So on a more uplifting note, the Naja project has recently been joined by our newest volunteer: Lydia Snow (and now her watch begins). You can find a bit out about Lydia Snow and what she’s been getting up to here.

So all in all a pretty busy few months. We are just now leaving cold season (below 20 degrees in the day, how did we even cope) and entering hot season (plus 40 in the day, motorbike seats have become a serious burn hazard!). This likely means more activity from our cobras, and hopefully, finding more snakes for the project.

We will keep you updated on our progress, snakes and any developments we have on the project. Stay tuned!

 

Nasi011

In beginning of last December Naja Team was chilling in the evening, enjoying well earned few beers. Everything was going smooth. Believe It or not we did not even talked about snakes for most of the time. In middle of our time off  we received snake call. This time it was not crazy, rush call. Snake was already captured and baged by the villagers. First time in good while we went without pushing the tempo to pick up cobra from someone’s household. When we arrived to the site, villagers were relaxing like nothing happened, enjoying their beers and rice wine. They gave us  bag with cobra inside. They told as that snake was spotted moving out of the toilet… seams that cobras like toilets. Any way, snake was not harmed while capture and that made us really happy.

What make us really happy is that Nasi011 is within home range of Nasi009 male. We were looking forward so much for breeding season… Why past tense? You will learn very soon…

Ladies and gents this is Indochinese Spitting Cobra Naja siamensis Nasi011, 1.4 m, 750 g, female.

 

Nasi009 Capture and Release

NASI009 Release

Indochinese Spitting Cobra Naja siamensis by Ben Marshall

It was a pretty standard Monday with everyone on the snake team going about their business, but that was to change with a single phone call and with it the 28th of September would see the introduction of a new snake to the Naja project. The message came through that a snake, possibly a cobra, was in a house in one of the local villages. Colin, Curt, Matt and Wyatt leapt in to action, jumping into the truck and racing off to find the house in question. On their arrival the snake was cornered with the gentleman of the house poking the now seriously annoyed snake with a large stick. Colin together with the local Rescue team made their way past the guy and despite the confines of the house, using all their skill and knowhow gained control of the snake. Within moments the snake was bagged and boxed ready for transportation back to the station. The snake was a Naja siamensis or Indochinese Spitting Cobra, perfect for the project.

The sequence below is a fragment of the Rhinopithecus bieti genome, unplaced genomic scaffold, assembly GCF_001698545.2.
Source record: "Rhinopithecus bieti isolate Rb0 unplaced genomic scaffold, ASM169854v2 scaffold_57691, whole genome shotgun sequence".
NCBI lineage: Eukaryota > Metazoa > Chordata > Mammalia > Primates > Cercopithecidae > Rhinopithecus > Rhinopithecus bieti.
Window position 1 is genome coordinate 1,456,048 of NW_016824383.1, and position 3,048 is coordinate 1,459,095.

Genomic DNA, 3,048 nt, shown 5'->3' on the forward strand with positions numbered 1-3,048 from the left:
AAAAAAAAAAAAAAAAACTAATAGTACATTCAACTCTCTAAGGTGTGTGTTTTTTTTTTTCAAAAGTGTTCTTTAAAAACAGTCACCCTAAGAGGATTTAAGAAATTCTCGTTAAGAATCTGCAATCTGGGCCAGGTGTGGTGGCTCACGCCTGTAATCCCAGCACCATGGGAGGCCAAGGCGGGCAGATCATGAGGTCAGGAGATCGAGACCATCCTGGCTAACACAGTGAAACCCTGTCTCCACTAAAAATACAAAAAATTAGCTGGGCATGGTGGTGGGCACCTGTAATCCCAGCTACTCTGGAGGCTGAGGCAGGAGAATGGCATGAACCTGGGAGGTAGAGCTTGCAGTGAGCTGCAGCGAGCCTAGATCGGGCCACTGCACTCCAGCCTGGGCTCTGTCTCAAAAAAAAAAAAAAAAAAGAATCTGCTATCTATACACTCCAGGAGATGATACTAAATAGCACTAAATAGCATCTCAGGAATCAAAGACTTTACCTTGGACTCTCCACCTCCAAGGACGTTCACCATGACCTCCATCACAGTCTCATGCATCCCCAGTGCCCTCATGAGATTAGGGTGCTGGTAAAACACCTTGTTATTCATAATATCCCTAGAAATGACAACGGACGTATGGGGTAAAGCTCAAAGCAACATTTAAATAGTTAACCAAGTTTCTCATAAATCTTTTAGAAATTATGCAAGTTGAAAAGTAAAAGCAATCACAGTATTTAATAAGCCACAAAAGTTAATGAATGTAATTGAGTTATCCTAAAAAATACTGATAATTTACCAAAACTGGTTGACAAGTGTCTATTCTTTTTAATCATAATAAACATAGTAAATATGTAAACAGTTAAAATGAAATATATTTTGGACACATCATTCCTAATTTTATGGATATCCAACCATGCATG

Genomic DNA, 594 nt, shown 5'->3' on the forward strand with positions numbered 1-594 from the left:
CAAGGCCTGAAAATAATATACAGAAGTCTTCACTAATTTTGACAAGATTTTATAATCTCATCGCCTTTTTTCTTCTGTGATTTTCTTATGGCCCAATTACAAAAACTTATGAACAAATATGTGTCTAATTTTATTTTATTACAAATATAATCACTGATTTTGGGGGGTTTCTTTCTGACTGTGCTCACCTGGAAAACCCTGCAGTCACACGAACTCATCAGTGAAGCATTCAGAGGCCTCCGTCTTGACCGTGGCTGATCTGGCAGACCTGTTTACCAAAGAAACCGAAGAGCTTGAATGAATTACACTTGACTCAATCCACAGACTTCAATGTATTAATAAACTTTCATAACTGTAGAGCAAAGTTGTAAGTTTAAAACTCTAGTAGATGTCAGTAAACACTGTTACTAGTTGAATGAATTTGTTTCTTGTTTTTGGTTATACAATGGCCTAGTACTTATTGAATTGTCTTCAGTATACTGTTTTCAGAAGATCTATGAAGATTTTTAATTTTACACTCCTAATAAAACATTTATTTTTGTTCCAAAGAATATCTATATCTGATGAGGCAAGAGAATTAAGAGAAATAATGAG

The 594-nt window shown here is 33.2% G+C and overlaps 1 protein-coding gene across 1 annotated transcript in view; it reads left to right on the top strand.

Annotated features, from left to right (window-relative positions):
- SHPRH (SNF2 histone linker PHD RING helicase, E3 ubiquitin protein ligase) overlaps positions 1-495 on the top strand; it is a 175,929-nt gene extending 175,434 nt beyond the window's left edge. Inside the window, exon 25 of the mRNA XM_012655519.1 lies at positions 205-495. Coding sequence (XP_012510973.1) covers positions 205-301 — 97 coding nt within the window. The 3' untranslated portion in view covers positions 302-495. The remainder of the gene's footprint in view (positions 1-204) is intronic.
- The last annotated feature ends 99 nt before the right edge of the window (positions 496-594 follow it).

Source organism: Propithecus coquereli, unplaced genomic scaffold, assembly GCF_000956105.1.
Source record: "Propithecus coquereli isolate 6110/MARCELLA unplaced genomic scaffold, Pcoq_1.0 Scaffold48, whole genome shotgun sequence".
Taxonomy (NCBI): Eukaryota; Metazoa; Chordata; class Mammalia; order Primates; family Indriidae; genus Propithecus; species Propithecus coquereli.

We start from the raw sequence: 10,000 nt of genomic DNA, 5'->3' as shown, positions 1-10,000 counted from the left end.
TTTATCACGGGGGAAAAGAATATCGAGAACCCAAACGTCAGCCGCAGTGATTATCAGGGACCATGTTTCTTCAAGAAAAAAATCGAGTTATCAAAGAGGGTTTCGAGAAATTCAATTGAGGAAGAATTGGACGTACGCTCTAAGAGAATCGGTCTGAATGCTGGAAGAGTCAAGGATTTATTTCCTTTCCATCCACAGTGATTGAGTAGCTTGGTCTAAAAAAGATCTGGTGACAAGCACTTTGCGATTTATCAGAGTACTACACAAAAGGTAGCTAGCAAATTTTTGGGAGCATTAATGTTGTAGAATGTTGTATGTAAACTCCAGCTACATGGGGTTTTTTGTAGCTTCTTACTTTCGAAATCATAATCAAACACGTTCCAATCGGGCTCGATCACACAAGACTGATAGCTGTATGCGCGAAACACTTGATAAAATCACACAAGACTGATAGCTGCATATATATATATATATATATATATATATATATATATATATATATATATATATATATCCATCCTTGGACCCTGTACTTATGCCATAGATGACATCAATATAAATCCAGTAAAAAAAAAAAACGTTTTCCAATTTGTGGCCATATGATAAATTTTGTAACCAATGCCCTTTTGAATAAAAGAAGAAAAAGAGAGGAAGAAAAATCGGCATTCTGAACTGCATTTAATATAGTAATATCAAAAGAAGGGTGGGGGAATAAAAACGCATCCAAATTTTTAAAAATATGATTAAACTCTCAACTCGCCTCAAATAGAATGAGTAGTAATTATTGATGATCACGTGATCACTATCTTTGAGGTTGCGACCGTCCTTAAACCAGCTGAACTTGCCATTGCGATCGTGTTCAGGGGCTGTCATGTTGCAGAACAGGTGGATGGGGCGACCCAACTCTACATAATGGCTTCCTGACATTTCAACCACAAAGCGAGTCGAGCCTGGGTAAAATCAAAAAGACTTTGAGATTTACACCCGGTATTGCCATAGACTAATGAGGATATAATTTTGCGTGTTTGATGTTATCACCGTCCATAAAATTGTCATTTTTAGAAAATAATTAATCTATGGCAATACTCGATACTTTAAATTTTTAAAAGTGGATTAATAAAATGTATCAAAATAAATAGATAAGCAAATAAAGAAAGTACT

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The next day it was hoped that the new snake might have calmed down but that wasn’t to be and a few of us were given an up close and personal demonstration of their renowned spitting ability getting caught with a carefully aimed dose of venom, thankfully out protective clothing did its job. A quick afternoon procedure and Nasi009 was officially on the team. A few hours of rest and recuperation, and by the early evening Nasi009 was ready for release. A small team of us set out on bikes to a plantation by the village where the snake had been captured, as the Sakaerat snake team does not agree with the translocation of snakes to entirely new areas. The spot was chosen and cameras were at the ready but yet again Nasi009 was in no mood to play ball. The first chance he had the snake was out of the box and heading for the dense vegetation, barely giving anyone a chance to press a button and take a photo. Thankfully however Ben was in no mood to miss his opportunity, as you can see at the top, with the reflexes of a quick draw gunslinger he was able to focus and shoot his prey as it sped off into the bush. So that was that, the project had its second Naja siamensis and a third snake to track.

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Photo credit Ben Marshall